My mother wants you to know she enjoyed reading A Woman of Passion and she would recommend it. (Lesson learned: Never let beloved mother read a book Iím reviewing before Iíve reviewed it, even if weíre both vacationing at the beach and sheís out of reading material.)
With all due respect to my very intelligent, Ivy-League-educated mother, I didnít enjoy this book as much as she did. Although the story line held my interest, it left me with the feeling that Iíd been cheated of the full story of an extraordinary woman.
The heroine in A Woman of Passion is Bess of Hardwick, an actual historical figure from Elizabethan England. Bess started with nothing and eventually became the wealthiest woman in England besides the Queen. She married four times and each marriage brought more wealth and stature; Horace Walpole, regarding Bessís marital success, penned the following:
Four times the nuptial bed she warmíd,
A Woman of Passion is based on Bessís life from the time sheís barely a teenager and enters into service in the household of a wealthy Derbyshire family until her final marriage to one of the wealthiest men in England. It is, of course, a fictionalized account of this womanís life and I canít say that I didnít find it interesting.
And evíry time so well performíd,
That when death spoiled each husbandís billing,
He left the widow every shilling...
I think Bess might have gotten a raw deal from historians, all men, who characterize her as selfish and greedy. She was certainly ambitious but few give her credit for founding a dynasty and building some of the finest, grandest homes of the period.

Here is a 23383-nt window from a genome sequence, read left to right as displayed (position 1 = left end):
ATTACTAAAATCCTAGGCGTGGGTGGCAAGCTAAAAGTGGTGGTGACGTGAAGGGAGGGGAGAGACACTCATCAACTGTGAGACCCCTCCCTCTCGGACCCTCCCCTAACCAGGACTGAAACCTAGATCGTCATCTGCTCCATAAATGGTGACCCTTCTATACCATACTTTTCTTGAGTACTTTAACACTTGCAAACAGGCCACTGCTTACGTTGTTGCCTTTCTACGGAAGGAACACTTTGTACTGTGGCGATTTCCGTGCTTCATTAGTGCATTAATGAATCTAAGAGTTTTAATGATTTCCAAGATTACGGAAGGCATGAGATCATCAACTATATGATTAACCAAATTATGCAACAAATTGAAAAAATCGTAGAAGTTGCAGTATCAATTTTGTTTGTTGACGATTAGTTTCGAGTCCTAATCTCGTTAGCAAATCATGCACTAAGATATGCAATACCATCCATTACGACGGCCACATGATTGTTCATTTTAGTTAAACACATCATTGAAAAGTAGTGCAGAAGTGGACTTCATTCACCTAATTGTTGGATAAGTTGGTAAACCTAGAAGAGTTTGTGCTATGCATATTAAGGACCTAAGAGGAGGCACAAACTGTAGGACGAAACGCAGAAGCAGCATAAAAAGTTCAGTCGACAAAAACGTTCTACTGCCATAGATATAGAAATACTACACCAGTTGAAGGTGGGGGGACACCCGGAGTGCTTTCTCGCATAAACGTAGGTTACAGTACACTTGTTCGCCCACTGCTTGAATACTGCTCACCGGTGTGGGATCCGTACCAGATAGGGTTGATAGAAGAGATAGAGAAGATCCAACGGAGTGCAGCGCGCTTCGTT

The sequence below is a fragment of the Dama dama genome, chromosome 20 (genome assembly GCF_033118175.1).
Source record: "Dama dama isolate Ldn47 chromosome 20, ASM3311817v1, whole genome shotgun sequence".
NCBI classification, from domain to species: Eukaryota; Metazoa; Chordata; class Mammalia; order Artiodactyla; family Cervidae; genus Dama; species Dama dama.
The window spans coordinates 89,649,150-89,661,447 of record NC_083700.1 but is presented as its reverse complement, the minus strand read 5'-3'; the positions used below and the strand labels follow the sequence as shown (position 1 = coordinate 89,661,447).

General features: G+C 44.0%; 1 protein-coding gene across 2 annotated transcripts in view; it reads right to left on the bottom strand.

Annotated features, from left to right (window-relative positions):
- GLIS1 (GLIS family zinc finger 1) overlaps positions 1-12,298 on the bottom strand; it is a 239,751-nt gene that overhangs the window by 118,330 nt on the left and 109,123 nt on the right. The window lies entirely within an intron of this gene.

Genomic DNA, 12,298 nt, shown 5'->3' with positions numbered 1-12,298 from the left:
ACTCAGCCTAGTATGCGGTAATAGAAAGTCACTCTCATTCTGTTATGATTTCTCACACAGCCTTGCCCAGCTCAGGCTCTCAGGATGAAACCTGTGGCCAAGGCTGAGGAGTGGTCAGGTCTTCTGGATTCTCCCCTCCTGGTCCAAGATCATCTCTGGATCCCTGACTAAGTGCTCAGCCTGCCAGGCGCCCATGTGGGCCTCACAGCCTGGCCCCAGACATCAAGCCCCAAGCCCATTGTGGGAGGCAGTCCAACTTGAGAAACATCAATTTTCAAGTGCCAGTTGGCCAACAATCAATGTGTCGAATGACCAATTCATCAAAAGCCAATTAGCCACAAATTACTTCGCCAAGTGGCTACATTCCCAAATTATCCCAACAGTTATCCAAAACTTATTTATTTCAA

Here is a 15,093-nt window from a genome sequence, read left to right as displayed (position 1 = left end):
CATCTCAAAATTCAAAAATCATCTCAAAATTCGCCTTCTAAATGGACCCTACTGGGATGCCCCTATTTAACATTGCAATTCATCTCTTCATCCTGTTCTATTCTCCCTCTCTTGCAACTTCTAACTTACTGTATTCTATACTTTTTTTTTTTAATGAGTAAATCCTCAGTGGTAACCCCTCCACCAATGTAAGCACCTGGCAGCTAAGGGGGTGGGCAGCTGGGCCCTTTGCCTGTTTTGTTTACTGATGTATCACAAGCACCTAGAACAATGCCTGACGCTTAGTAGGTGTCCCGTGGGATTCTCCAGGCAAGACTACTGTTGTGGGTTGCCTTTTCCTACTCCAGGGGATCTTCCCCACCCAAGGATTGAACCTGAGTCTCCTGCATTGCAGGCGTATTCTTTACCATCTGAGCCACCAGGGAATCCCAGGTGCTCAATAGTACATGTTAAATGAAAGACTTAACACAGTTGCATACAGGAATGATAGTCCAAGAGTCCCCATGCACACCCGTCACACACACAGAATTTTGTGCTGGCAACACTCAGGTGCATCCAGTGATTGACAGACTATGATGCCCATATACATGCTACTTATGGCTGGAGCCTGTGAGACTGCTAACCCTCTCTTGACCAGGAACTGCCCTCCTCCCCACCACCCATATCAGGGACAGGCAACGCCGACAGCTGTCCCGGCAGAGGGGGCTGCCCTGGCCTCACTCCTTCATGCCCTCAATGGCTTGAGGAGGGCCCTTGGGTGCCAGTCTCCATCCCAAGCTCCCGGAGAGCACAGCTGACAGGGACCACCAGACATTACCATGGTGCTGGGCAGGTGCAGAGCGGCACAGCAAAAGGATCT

So while I like that Bessís story is being told from a more sympathetic perspective, I couldnít appreciate the spin doctoring of this womanís life. In order to give this a romance-like, happy ending, the story ends with Bess marrying her fourth and final husband.
While itís not historically inaccurate to say that her final marriage started out blissfully, it will leave readers thinking that Bess and her husband lived happily ever after -- which couldnít be further from the truth. Itís like writing Princess Diís story and ending the book right after her marriage to Prince Charles.
My mother thinks Iím being unfair, that the point is not to take the position of a historian but rather to simply enjoy the fictionalized account of this remarkable womanís life. I canít say that there arenít plenty of fascinating historical tidbits offered in this tale.
Many Tudor family secrets are disclosed in the story line. Elizabeth I, her cousin, Lady Frances Grey -- the mother of Lady Jane Grey who sat on the throne of England for only nine days before Bloody Mary Tudor imprisoned and eventually beheaded her -- all benefit from being written about by an author who has done her research.
Despite the fine historical color, you only get a taste of what Bess of Hardwick was really like and what she achieved. Also, Iím not as forgiving as my mother concerning the many anachronisms found in this book.